WASHINGTON — Only a handful of railroads are close to meeting a deadline this year to install safety technology that can prevent many crashes, including derailments due to excessive speed like the deadly Amtrak crash in Philadelphia in May, according to a government report released Friday.
Only three railroads have submitted safety plans to government, a necessary step before they can put the technology – positive train control, or PTC – into operation, the Federal Railroad Administration report said. They are BNSF Railway, the nation’s second largest freight railroad, and two commuter railroads – Metrolink in the Los Angeles area, and the Southeastern Pennsylvania Transportation Authority in the Philadelphia area.
Amtrak hasn’t submitted a plan yet, but railroad officials have said they expect to have PTC in operation in the railroad’s busy Northeast Corridor by the Dec. 31 deadline.
Some railroads are lagging far behind. Union Pacific, the nation’s largest freight railroad, hasn’t equipped any of its 6,532 locomotives with the technology, according to the report. None of Norfolk Southern’s 3,400 locomotives are equipped, either.
The type of PTC being put into place by most railroads relies on GPS, wireless radio and computers to monitor train position and automatically stop or slow trains that are in danger of derailing because they’re traveling too fast, are about to collide with another train or are about to enter an area where crews are working on tracks.
A rail safety law passed by Congress in 2008 gave railroads seven years to install the technology. PTC is expensive, and many railroads were late getting started. Freight railroads often host commuter railroad operations on their tracks, and they also frequently use the tracks of their competitors. Developing PTC systems that can be used by multiple railroads has added a layer of complexity to the effort. Many railroads also ran into unanticipated difficulties acquiring the radio spectrum necessary to make the technology work, and getting government permission to erect thousands of antennas along tracks.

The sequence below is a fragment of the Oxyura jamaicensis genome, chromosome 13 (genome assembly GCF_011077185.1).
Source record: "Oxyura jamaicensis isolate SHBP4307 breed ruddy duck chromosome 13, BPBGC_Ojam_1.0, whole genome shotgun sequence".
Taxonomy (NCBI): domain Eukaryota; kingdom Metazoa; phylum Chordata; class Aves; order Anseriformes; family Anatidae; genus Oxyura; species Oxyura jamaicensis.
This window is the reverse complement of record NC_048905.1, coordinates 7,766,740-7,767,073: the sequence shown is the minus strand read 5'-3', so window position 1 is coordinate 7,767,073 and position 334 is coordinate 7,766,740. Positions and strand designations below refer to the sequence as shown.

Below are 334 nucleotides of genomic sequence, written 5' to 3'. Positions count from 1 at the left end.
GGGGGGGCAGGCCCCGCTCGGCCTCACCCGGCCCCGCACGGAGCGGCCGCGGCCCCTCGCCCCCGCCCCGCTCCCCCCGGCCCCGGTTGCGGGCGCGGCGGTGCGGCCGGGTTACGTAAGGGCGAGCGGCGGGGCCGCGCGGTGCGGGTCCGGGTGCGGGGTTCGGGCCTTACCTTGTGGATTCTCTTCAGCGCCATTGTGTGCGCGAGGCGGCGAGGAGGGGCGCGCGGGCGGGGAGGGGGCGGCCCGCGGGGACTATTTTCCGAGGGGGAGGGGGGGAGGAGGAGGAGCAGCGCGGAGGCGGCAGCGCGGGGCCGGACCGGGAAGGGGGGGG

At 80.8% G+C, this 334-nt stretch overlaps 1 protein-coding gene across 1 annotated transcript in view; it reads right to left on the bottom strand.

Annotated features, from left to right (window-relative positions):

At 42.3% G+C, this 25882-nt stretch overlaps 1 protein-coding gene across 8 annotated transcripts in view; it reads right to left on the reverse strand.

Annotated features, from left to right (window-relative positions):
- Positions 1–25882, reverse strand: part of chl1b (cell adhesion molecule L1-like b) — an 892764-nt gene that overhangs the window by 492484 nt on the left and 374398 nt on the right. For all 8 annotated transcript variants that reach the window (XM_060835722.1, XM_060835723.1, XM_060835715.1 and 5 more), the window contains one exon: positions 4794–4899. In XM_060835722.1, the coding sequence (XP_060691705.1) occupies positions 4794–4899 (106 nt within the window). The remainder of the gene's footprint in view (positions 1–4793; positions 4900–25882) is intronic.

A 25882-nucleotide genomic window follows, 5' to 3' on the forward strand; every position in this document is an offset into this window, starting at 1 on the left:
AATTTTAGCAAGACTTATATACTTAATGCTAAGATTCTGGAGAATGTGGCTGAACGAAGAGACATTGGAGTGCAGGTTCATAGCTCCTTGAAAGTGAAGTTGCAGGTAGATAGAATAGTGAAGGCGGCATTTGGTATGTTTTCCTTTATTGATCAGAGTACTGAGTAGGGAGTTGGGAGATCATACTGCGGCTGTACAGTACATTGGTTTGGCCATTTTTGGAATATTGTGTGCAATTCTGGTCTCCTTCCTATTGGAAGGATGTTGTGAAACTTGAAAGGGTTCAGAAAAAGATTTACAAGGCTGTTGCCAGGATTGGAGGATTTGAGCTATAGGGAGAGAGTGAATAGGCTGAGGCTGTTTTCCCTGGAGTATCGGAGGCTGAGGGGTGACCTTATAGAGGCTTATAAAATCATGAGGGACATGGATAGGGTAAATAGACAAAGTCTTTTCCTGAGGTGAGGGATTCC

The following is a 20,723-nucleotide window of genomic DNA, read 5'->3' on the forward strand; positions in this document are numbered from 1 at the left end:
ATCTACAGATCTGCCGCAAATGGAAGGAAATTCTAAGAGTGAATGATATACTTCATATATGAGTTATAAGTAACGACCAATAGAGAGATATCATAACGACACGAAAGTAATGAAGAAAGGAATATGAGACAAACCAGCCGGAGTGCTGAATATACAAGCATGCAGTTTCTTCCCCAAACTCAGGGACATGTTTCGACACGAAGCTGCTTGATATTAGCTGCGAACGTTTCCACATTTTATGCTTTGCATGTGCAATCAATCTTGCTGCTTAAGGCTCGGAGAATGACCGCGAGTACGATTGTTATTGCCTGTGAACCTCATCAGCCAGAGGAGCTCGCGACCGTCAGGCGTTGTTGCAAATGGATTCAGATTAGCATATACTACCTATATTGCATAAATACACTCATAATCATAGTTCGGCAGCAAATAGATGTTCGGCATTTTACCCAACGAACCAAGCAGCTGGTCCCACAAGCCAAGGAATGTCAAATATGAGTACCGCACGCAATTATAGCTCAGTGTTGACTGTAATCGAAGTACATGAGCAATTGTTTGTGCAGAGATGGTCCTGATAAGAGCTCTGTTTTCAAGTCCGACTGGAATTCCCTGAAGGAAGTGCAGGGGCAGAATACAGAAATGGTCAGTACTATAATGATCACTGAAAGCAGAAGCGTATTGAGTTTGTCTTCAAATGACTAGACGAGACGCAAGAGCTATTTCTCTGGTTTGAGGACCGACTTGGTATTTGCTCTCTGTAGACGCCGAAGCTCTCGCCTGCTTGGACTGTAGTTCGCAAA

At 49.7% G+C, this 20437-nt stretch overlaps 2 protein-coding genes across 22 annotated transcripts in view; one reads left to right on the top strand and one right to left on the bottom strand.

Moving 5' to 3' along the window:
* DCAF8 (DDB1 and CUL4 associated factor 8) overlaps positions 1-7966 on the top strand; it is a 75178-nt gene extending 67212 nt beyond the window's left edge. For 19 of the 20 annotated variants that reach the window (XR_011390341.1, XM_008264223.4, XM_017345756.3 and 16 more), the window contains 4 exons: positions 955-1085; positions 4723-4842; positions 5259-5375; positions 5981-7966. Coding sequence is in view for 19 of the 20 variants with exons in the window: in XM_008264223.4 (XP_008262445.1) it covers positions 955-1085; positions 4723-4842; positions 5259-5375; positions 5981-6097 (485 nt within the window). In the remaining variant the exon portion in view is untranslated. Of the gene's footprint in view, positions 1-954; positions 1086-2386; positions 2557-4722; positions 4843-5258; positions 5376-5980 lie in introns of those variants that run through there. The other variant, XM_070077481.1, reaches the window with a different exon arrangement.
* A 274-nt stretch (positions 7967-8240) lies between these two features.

Railroads have been urging Congress to delay the deadline. Senate Commerce Committee Chairman John Thune, R-S.D., introduced a bill earlier this year that would have provided railroads another five to seven years to put PTC into operation.
The railroad industry said the challenge of developing the technology from scratch is unprecedented. “Reaching deadlines is important, but even more important is that when PTC is turned on, it is fully operational and enhancing safety,” said Edward Hamberger, president and CEO of the Association of American Railroads.
Support for a lengthy extension diminished after accident investigators said the May 12 Amtrak crash, which killed eight people and injured about 200 others, could have been prevented if PTC had been in operation. A sweeping transportation bill passed by the Senate last month contains provisions sponsored by Thune that would give railroads another three years to install the technology, but leaves open when they must have their PTC systems certified by the government, a necessary step before the systems can be put into operation.
The bill also provides $200 million to help commuter railroads install the technology.
The National Transportation Safety Board has been urging railroads to install PTC or precursor train control technologies for more than four decades. The board has said that over that time it has investigated 145 PTC-preventable accidents in which more than 300 people were killed and 6,700 injured.